ARCore, our AR developer platform, works across billions of devices, providing developers with simple yet powerful tools to build immersive experiences that seamlessly blend the digital and physical worlds.

In 2019, we launched the ARCore Cloud Anchors API for developers to anchor content to specific locations and design experiences that can be shared over time by multiple people across many different devices. Since then, we’ve been listening to developer feedback on how to make it easier to create and deploy AR experiences at scale.

Today, we’re taking a leap forward by launching the ARCore Geospatial API in ARCore SDKs for Android and iOS across all compatible ARCore-enabled devices. This API is available now at no cost to download and opens up nearly 15 years of our understanding of the world through Google Maps to help developers build AR experiences that are more immersive, richer and more useful.

The Geospatial API provides access to global localization — the same technology that has been powering Live View in Google Maps since 2019, providing people with helpful AR powered arrows and turn-by-turn directions. Based on the Visual Positioning Service (VPS) with tens of billions of images in Street View, developers can now anchor content by latitude, longitude and altitude in over 87 countries, without being there or having to scan the physical space, saving significant time and resources.

Using machine learning to compute a 3D point-cloud of the environment from Google Street View imagery

For end users, discovering and interacting with AR is faster and more accurate as images from the scanned environment are instantaneously matched against our model of the world. This model is built using advanced machine-learning techniques, which extract trillions of 3D points from Street View images that are then used to compute the device position and orientation in less than a second. In other words, users can be anywhere Street View is available, and just by pointing their camera, their device understands exactly where it is, which way it is pointed and where the AR content should appear, almost immediately.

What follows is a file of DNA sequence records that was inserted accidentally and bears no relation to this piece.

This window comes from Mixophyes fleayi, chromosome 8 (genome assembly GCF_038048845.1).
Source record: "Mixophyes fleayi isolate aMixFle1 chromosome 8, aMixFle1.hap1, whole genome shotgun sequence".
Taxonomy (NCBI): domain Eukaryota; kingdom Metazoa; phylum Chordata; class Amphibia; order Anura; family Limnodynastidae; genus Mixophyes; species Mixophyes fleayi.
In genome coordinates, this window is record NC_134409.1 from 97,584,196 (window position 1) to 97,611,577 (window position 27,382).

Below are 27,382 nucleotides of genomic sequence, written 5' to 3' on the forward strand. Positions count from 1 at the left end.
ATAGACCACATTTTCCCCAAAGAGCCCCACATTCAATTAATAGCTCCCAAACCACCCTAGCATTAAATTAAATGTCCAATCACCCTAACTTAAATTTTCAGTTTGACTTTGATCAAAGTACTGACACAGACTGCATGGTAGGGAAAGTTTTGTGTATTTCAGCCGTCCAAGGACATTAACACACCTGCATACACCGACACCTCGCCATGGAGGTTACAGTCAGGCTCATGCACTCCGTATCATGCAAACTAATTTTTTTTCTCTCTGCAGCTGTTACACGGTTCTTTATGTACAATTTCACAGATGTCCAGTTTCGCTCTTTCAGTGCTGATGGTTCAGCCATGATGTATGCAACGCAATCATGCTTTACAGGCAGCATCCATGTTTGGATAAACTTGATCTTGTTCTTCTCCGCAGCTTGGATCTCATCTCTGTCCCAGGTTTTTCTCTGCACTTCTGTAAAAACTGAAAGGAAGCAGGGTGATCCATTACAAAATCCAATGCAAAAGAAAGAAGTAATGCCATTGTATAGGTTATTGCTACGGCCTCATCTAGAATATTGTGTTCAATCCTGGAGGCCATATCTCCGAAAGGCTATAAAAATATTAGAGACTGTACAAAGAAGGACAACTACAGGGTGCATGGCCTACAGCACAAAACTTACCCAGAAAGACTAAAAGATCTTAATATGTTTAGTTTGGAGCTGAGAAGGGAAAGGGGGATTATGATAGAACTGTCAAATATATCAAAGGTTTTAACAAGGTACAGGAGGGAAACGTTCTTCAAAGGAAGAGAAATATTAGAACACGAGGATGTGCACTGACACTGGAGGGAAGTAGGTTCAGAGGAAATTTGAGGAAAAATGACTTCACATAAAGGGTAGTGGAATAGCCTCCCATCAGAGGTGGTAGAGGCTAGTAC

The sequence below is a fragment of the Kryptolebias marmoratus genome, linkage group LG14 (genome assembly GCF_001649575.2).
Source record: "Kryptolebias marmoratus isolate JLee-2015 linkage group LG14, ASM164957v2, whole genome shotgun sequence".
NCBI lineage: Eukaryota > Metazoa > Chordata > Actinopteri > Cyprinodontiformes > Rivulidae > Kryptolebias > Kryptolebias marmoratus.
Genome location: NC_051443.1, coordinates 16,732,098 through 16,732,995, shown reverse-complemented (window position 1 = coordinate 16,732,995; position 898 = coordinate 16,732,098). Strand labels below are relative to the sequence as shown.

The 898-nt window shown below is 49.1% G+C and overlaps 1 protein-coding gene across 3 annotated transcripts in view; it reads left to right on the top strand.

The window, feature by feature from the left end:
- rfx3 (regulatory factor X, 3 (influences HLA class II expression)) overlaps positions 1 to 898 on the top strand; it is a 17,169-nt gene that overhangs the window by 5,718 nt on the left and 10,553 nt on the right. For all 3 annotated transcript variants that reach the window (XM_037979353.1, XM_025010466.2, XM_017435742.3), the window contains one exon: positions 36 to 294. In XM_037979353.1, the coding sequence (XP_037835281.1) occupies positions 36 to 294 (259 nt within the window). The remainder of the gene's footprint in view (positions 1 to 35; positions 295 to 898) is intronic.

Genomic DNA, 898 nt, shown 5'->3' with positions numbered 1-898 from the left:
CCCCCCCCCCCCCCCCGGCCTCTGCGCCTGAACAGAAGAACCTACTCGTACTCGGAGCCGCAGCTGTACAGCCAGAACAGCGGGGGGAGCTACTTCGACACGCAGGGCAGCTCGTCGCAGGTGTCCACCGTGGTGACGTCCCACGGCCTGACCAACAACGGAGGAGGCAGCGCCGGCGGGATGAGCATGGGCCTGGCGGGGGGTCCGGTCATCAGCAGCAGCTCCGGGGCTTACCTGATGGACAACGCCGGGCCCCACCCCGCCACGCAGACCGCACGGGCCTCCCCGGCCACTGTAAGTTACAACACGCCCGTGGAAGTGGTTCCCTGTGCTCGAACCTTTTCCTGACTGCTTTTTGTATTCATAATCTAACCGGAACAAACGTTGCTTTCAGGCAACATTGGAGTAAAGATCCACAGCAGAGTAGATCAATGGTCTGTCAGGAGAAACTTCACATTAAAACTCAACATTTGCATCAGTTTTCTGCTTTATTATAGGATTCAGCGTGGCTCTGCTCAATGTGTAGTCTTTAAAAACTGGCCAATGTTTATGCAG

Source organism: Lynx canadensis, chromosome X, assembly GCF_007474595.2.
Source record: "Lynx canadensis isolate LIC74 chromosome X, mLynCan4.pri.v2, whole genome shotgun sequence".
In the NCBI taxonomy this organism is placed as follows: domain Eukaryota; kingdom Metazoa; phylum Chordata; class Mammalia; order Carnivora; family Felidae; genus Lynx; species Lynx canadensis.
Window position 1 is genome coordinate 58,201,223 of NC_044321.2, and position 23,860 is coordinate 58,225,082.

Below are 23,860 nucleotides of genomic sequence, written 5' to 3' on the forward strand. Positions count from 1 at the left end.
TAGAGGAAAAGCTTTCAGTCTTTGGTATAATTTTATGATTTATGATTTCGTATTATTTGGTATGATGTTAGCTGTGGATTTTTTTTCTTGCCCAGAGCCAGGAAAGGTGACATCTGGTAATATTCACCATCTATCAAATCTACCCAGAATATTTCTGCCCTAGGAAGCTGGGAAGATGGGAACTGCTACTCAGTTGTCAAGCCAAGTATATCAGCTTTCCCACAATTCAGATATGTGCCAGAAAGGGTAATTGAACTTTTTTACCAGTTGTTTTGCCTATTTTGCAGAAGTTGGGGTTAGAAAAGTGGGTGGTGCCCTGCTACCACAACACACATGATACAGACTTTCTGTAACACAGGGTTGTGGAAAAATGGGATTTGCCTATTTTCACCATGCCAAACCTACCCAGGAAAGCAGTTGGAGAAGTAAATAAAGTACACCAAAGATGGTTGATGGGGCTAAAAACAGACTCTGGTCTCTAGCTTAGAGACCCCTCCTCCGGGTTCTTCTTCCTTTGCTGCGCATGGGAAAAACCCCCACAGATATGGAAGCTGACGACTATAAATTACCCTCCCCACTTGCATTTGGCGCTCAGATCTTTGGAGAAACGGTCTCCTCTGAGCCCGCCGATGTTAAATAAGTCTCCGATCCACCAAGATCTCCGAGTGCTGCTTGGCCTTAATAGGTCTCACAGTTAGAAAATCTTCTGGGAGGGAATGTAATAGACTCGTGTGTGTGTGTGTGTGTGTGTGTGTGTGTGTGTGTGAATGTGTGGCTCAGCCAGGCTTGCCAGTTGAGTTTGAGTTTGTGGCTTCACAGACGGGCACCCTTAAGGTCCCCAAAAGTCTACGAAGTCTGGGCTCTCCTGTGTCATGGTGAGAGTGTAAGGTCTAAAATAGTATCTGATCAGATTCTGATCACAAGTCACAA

We’ve been working with early access partners like the NBA, Snap, Lyft, and more to explore and build applications for different industries, including education, entertainment and utility. For example, micro mobility companies Bird, Lime and WeMo are using the API to remove friction from parking e-scooters and e-bikes, adding pinpoint accuracy so riders know exactly when their vehicle is in a valid parking spot. Lime has been piloting the experience in London, Paris, Tel Aviv, Bordeaux, Madrid, and San Diego.

Bird (left) and Lime (right) use the ARCore Geospatial API to enable more precise location-based AR experiences

Telstra and Accenture are using the API to help sports fans and concertgoers find their seats, concession stands and restrooms at Marvel Stadium in Melbourne, Australia. DOCOMO and Curiosity are building a new game that lets you fend off virtual dragons with robot-companions in front of iconic Tokyo landmarks.


Telstra and Accenture (left) and DOCOMO (right) use the ARCore Geospatial API to create new, entertaining AR experiences

To help you get started, we’re also releasing two open source demo apps to clone and extend into your own applications. Balloon Pop lets people place and use balloons as targets around the world, together and at the same time. Pocket Garden lets you adorn your neighborhood with a colorful AR community garden.


Balloon Pop (left) and Pocket Garden (right) are open source demo apps that showcase the ARCore Geospatial API

With the introduction of the ARCore Geospatial API we're providing the foundation for building world scale AR experiences. Get started today at g.co/ARCore. We’re excited to see what you create when the world is your canvas!